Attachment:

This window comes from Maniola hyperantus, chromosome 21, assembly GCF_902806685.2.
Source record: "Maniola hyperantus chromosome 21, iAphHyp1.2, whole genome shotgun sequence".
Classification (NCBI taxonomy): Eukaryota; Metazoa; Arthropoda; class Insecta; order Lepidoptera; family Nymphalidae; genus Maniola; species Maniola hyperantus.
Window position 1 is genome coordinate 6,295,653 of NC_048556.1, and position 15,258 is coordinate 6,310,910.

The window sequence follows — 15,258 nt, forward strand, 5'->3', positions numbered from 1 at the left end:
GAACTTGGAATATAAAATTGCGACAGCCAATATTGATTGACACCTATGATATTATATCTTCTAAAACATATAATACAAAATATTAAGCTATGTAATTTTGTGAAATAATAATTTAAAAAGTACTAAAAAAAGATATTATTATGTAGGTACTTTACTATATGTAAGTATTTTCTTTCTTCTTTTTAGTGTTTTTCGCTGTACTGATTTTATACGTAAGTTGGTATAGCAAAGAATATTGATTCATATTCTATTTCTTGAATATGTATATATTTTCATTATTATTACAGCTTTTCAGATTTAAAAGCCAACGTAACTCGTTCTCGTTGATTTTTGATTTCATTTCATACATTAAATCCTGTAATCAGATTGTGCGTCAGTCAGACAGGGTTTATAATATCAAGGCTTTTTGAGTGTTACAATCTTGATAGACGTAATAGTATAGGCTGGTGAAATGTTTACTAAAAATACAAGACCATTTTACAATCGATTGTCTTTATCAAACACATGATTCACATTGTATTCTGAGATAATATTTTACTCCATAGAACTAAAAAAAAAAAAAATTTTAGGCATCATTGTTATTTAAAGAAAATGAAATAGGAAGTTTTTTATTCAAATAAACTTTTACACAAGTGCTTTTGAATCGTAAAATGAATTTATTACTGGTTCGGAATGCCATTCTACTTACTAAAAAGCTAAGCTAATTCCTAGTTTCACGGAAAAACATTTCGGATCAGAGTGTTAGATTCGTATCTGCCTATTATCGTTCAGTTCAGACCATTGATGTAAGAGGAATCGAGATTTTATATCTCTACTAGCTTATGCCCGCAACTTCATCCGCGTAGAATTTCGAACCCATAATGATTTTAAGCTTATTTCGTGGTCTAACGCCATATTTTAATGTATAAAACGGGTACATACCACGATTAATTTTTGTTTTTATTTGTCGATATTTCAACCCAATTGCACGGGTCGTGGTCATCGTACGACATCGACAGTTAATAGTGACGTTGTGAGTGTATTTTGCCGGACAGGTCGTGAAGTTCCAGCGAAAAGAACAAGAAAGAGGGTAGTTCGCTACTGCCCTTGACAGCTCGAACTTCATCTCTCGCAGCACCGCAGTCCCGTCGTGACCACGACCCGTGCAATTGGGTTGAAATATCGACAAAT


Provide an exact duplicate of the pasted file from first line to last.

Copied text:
This window comes from Maniola hyperantus, chromosome 21, assembly GCF_902806685.2.
Source record: "Maniola hyperantus chromosome 21, iAphHyp1.2, whole genome shotgun sequence".
Classification (NCBI taxonomy): Eukaryota; Metazoa; Arthropoda; class Insecta; order Lepidoptera; family Nymphalidae; genus Maniola; species Maniola hyperantus.
Window position 1 is genome coordinate 6,295,653 of NC_048556.1, and position 15,258 is coordinate 6,310,910.

The window sequence follows — 15,258 nt, forward strand, 5'->3', positions numbered from 1 at the left end:
GAACTTGGAATATAAAATTGCGACAGCCAATATTGATTGACACCTATGATATTATATCTTCTAAAACATATAATACAAAATATTAAGCTATGTAATTTTGTGAAATAATAATTTAAAAAGTACTAAAAAAAGATATTATTATGTAGGTACTTTACTATATGTAAGTATTTTCTTTCTTCTTTTTAGTGTTTTTCGCTGTACTGATTTTATACGTAAGTTGGTATAGCAAAGAATATTGATTCATATTCTATTTCTTGAATATGTATATATTTTCATTATTATTACAGCTTTTCAGATTTAAAAGCCAACGTAACTCGTTCTCGTTGATTTTTGATTTCATTTCATACATTAAATCCTGTAATCAGATTGTGCGTCAGTCAGACAGGGTTTATAATATCAAGGCTTTTTGAGTGTTACAATCTTGATAGACGTAATAGTATAGGCTGGTGAAATGTTTACTAAAAATACAAGACCATTTTACAATCGATTGTCTTTATCAAACACATGATTCACATTGTATTCTGAGATAATATTTTACTCCATAGAACTAAAAAAAAAAAAAATTTTAGGCATCATTGTTATTTAAAGAAAATGAAATAGGAAGTTTTTTATTCAAATAAACTTTTACACAAGTGCTTTTGAATCGTAAAATGAATTTATTACTGGTTCGGAATGCCATTCTACTTACTAAAAAGCTAAGCTAATTCCTAGTTTCACGGAAAAACATTTCGGATCAGAGTGTTAGATTCGTATCTGCCTATTATCGTTCAGTTCAGACCATTGATGTAAGAGGAATCGAGATTTTATATCTCTACTAGCTTATGCCCGCAACTTCATCCGCGTAGAATTTCGAACCCATAATGATTTTAAGCTTATTTCGTGGTCTAACGCCATATTTTAATGTATAAAACGGGTACATACCACGATTAATTTTTGTTTTTATTTGTCGATATTTCAACCCAATTGCACGGGTCGTGGTCATCGTACGACATCGACAGTTAATAGTGACGTTGTGAGTGTATTTTGCCGGACAGGTCGTGAAGTTCCAGCGAAAAGAACAAGAAAGAGGGTAGTTCGCTACTGCCCTTGACAGCTCGAACTTCATCTCTCGCAGCACCGCAGTCCCGTCGTGACCACGACCCGTGCAATTGGGTTGAAATATCGACAAAT